Kacian also presents evidence of a pattern of antagonism following her complaint. Sarosi stated that Hamonko, who was known to be Kacian's boyfriend, was also terminated by the Post Office after Kacian's termination. Hamonko was reinstated after a successful grievance, but eventually quit because supervisors were “on him every day.” The record further reflects that since 2009, Kacian and Hamonko were the only TEs terminated due to safety infractions. J.A. vol. II at 185. Viewed in the light most favorable to Kacian, this evidence can suggest retaliatory animus, and can thus raise an inference of a causal link.3
The Post Office argues that there can be no inference of a causal connection because LaRue and Olsavsky testified that they lacked knowledge of the complaint, and Kacian presents no direct evidence indicating otherwise. While we have refused to find an inference of a causal connection where the plaintiff relies only on her own uncorroborated beliefs to demonstrate knowledge, see Daniels, 776 F.3d at 196–97, or where there is no record evidence establishing knowledge, see Moore, 461 F.3d at 351, our case law allows a plaintiff to establish knowledge through circumstantial evidence. See Azarro v. Cty. of Allegheny, 110 F.3d 968, 973–74 (3d Cir. 1997) (en banc) (concluding that, even though there was “no evidence” that those who took adverse action had knowledge of plaintiff's complaint, summary judgment was inappropriate because there was circumstantial evidence raising an inference of knowledge). Olsavsky stated that his decision rested entirely on LaRue's recommendation. Thus, it is only necessary to determine whether LaRue had knowledge of Kacian's complaint. See McKenna v. City of Phila., 649 F.3d 171, 176 (3d Cir. 2011).
Kacian proffers sufficient evidence to raise an inference that LaRue had knowledge of her complaint. Although temporal proximity alone cannot “establish that the adverse actor had knowledge of the protected conduct before acting,” we have not held that temporal proximity is irrelevant to a finding of knowledge. Daniels, 776 F.3d at 197. Further, our precedents indicate that knowledge, like any other mental state, can be proven with circumstantial evidence. Id. at 197–98. That is, a rational juror could find the seven days between Kacian's complaint and termination, especially in the context of LaRue's history of lenience, a relevant factor—even if not a dispositive factor—in determining LaRue's knowledge.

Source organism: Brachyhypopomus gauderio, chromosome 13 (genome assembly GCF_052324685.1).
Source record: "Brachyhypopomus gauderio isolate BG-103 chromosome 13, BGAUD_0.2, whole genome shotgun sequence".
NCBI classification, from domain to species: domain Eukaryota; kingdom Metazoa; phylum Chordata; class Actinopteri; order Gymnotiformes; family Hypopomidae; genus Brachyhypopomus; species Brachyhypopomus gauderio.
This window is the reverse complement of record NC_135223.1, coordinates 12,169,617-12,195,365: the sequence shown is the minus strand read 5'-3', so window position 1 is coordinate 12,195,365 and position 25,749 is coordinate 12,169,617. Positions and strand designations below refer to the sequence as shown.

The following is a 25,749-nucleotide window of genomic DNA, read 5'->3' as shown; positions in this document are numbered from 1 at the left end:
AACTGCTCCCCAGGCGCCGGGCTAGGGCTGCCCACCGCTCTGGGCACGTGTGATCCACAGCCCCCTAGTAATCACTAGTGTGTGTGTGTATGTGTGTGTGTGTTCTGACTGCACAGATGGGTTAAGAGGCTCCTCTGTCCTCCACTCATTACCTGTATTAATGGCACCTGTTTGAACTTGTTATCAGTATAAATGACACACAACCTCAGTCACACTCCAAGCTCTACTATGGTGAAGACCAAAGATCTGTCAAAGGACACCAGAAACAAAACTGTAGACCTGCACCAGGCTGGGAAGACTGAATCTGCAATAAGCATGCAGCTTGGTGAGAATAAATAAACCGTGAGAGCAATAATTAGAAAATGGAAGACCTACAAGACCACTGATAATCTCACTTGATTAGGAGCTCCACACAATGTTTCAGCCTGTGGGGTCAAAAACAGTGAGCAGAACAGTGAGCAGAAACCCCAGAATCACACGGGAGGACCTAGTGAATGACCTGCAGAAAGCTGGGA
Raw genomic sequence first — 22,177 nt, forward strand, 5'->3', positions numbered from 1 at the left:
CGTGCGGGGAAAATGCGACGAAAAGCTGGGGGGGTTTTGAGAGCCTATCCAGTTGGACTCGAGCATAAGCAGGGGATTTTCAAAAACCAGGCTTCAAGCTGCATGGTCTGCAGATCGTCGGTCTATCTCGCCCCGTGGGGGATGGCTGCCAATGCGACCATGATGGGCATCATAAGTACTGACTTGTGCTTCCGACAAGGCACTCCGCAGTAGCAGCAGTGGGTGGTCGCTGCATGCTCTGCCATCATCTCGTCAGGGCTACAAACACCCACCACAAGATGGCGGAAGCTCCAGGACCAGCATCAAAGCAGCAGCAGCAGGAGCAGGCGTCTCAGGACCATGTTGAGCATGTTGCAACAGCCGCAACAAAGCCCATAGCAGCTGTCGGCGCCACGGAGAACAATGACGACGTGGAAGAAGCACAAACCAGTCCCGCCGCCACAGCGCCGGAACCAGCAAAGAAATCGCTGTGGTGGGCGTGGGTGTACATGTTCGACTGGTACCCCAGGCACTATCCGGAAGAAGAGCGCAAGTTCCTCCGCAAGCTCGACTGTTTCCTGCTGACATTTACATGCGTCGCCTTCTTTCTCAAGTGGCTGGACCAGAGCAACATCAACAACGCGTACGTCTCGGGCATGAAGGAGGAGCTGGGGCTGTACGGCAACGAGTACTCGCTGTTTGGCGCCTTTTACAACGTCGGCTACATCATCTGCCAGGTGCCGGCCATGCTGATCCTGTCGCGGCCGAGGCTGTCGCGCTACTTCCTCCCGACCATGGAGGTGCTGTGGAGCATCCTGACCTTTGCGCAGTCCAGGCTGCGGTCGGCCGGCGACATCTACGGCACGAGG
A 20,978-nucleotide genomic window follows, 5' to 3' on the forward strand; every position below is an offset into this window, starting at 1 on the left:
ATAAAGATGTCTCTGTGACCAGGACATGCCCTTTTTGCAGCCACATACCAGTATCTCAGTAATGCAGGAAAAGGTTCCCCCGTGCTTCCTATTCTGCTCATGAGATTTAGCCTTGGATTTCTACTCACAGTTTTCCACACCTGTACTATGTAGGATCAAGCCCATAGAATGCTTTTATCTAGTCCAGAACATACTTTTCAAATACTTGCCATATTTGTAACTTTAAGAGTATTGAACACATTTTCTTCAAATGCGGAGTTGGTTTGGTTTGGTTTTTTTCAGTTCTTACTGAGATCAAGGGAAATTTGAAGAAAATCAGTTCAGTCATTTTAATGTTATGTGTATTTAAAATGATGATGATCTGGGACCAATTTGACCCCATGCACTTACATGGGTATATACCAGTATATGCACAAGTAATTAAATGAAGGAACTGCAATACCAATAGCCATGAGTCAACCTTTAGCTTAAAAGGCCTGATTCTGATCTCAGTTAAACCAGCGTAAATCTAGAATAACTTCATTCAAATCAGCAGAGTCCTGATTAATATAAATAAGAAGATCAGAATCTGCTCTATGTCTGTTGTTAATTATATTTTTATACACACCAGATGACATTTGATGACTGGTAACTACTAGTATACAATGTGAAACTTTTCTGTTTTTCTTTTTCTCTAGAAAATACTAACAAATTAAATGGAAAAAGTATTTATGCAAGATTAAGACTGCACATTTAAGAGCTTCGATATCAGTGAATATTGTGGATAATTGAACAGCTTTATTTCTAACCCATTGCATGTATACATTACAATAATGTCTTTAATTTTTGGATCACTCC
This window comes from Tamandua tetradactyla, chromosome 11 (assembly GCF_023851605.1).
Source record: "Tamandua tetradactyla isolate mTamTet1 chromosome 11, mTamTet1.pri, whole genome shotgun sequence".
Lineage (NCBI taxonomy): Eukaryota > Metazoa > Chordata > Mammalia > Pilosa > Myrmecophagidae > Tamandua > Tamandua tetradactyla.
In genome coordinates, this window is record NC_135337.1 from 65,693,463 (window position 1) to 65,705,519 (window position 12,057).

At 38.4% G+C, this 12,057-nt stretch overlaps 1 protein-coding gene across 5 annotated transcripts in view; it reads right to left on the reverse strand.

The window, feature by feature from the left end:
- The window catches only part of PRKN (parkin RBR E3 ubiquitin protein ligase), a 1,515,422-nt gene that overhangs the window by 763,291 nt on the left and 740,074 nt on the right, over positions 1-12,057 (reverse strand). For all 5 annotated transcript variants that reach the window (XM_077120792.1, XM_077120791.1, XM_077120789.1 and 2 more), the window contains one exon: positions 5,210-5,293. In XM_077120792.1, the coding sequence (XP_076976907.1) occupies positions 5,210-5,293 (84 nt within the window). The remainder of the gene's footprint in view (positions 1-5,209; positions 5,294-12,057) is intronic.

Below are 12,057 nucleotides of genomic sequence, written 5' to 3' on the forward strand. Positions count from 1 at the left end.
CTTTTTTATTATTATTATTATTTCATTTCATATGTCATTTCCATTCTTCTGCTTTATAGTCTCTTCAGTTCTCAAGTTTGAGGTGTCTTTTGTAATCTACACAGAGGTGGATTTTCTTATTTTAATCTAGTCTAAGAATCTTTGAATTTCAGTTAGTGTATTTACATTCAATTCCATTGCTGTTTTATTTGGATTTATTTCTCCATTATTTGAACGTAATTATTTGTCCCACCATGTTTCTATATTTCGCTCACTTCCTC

Moreover, the record contains evidence that further raises an inference of knowledge above and beyond that which can be used to show causation. We begin by noting that the Johnstown Post Office does not have a large managerial staff. At the time of the events at issue, the Post Office employed only four supervisors. J.A. vol II at 109. In his deposition, Sarosi stated that he believed that LaRue, one of these four supervisors, learned about Kacian's complaint through Hauser. Thus, Kacian's assertion as to knowledge does not rely solely on her uncorroborated belief; rather, it is supported by an individual with unique access to the events at issue. Finally, a factfinder could reasonably infer that LaRue knew about the complaint as, according to Sarosi's testimony, it involved specific allegations against him. See Daniels, 776 F.3d at 197 (noting that “a factfinder potentially could infer” that defendants knew about plaintiff's protected activity because plaintiff's complaint “contained specific allegations against them”). This evidence, especially given the small size of Johnstown's managerial staff, could allow a juror to infer LaRue's knowledge.
For the foregoing reasons, we will vacate and remand the judgment of the District Court.
1. The District Court had jurisdiction under 28 U.S.C. §§ 1331 and 1343. We have jurisdiction under 28 U.S.C. § 1291.
2. The Post Office does not dispute that, by terminating Kacian's employment, it took adverse action against her.
3. While this does not definitively prove that Hamonko's treatment was because of Kacian's interactions with the Post Office, the burden at this stage is not so high as to require plaintiffs to conclusively prove that any pattern of antagonism was because of their protected activity. See Marra, 497 F.3d at 302 (plaintiff could demonstrate ongoing antagonism in part because employer gave plaintiff a “look of disgust” when he learned about his protected activity). Further, the fact that Sarosi testified that it was Hauser, and not LaRue, who investigated Hamonko's infraction is not fatal to Kacian's position. This is both because Sarosi testified that the managers generally were “on [Hamonko] every day,” which can also show ongoing antagonism from the supervisors as a group, and because our case law does not require a plaintiff to show that such antagonism came from the person who took the adverse action.
GREENAWAY, JR., Circuit Judge: